• - First cruise helicopter pilots:
      • LCDR (P) John Laurie (Senior Pilot).
      • LCDR (P) Douglas Albert "Duke" Muncaster (Co-Pilot).[2]
    • - First arctic cruise, 17 July 1954.
  • 1955 - Second arctic cruise - supported DEW line work, sea lift in Foxe Basin, NU. From 05-6 July Labrador was beset in Foxe Basin, NU. On 7 July Labrador was again beset 65 km east of Cape Fisher. She freed herself in both instances. Labrador refitted.
  • 1956 - Oceanographic work on Gulf of St. Lawrence - 20 February-16 April.
    • - Third Arctic cruise; 5 July through 13 October.
    • - Captain T.C. Pullen, RCN, sailed Labrador on a survey expedition of the Northwest Passage and recovered the anchor of HMS Fury. (Note: Captain Pullen later retired and was the Canadian government representative in SS Manhattan, during the super tanker's historic transit of the Northwest Passage in 1969.)
  • 1957 -A Bell HTL-4 helicopter, (SN 202), from Labrador crashed on Peter Point, York Sound Frobisher Bay. All crewmen survived. She escorted a US Coast Guard Squadron through Bellot Strait and Eastern Arctic. (Partial Transit), Captain T.C. Pullen RCN, In Command .
  • 1958 - Paid off for refit, but transferred to Department of Transport (DOT). Commissioned as Canadian Government Ship (CGS) Labrador, based in Dartmouth, NS.
  • 1959 -
  • 1960 -
  • 1961 -Labrador.
  • 1962 - Renamed CCGS Labrador in the Canadian Coast Guard.
  • 1963 -
  • 1964 - Captain N.V. Clarke, CCG, took the Labrador up Kennedy Channel, between Ellesmere Island and Greenland, to reach the most northerly position ever attained by any Canadian ship at the time. This position, in 81 deg. 45 min. North latitude, is only 60 nautical miles (111 km) from Alert.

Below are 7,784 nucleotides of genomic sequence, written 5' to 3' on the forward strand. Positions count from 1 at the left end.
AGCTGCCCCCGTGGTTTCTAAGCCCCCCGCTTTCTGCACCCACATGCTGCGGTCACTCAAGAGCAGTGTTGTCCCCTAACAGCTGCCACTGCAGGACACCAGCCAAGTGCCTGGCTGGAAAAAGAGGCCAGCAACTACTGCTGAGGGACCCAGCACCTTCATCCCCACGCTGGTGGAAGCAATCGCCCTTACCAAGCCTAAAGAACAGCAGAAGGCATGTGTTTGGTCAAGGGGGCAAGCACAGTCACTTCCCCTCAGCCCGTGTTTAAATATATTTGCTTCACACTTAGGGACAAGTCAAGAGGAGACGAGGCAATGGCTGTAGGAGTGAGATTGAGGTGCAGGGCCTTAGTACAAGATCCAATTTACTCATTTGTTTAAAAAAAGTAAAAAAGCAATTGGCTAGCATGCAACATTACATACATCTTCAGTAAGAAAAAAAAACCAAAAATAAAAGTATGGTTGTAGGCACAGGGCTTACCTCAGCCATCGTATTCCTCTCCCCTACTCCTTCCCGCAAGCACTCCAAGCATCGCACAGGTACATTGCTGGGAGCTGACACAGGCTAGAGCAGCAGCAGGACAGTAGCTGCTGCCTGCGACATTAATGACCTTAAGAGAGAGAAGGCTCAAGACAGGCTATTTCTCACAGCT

• 1965 -
  • 1966 -
  • 1967 -
  • 1968 -
  • 1969 -
  • 1970 -
  • 1971 -
  • 1972 - In September Captain G.S. Yarn, CCG, transited Bellot Strait with Labrador, MV Theta was under escort, but the conditions in Queen Maud Gulf precluded passage to Cambridge Bay and the mission was aborted. During the 1972 voyage CCGS Labrador assisted CCGS Norman MacLeod Rogers off of a shoal near Little Cornwallis Island in August. In November CCGS Labrador once again assisted CCGS Norman McLeod Rogers with the towage of the MV Northern Shell from Deception Bay, Quebec. The tanker had sustained rudder damage and had to be towed from the Arctic to a shipyard.CCGS Labrador returned to Dartmouth, NS on 29 November 1972.
  • 1973 -
  • 1974 -
  • 1975 -
  • 1976 -
  • 1977 -
  • 1978 -
  • 1979 -September, Labrador searched the waters of Beechey Island, NU for the 1853 wreck of HMS Breadalbane. The location was later verified and explored (1980) by CCGS John A. Macdonald, Captain Steven Gomes, CCG, Master. Subsequent research (1981) was done by CCGS Pierre Radisson, Captain Pelland, CCG, Master.
  • 1980 -
  • 1981 -
  • 1982 -
  • 1983 -
  • 1984 -
  • 1985 -
  • 1986 -
  • 1987 - Paid off from service and scrapped. Replaced by CCGS Henry Larsen. The Larsen was later transferred to Newfoundland.

ReferencesEdit

  1. http://jproc.ca/rrp/apend_g.html RADIO COMMUNICATIONS AND SIGNALS INTELLIGENCE IN THE ROYAL CANADIAN NAVY, APPENDIX G - RADIO CALL SIGNS OF THE RCN. Retrieved 2012-10-15
  2. Royal Canadian Navy 1950s

1. CANADA AVIATION MUSEUM AIRCRAFT. PIASECKI (VERTOL) HUP-3 (RETRIEVER). ROYAL CANADIAN NAVY (RCN). http://web.archive.org/web/20110110055727/http://www.aviation.technomuses.ca/assets/pdf/e_PiaseckiHUP-3.pdf

2. Charles D. "Doug" Maginley. The Canadian Coast Guard 1962-2002. St Catherines, ON. Vanwell Publishing, LTD. 2003. ISBN 1-55125-092-6.

3. My Royal Canadian Navy. http://myrcn.ca/18labrador/labrador.html

4. Icebreakers in the North. University of Calgary. http://www.ucalgary.ca/arcticexpedition/icebreakers/hmcs-labrador

5. MacFarlane, John M. (2012) A List of the Early Partial Transits of the Canadian Northwest Passage 1921 to 2004. Nauticapedia.ca 2012. http://nauticapedia.ca/Articles/NWP_Partialtransits.php

External linksEdit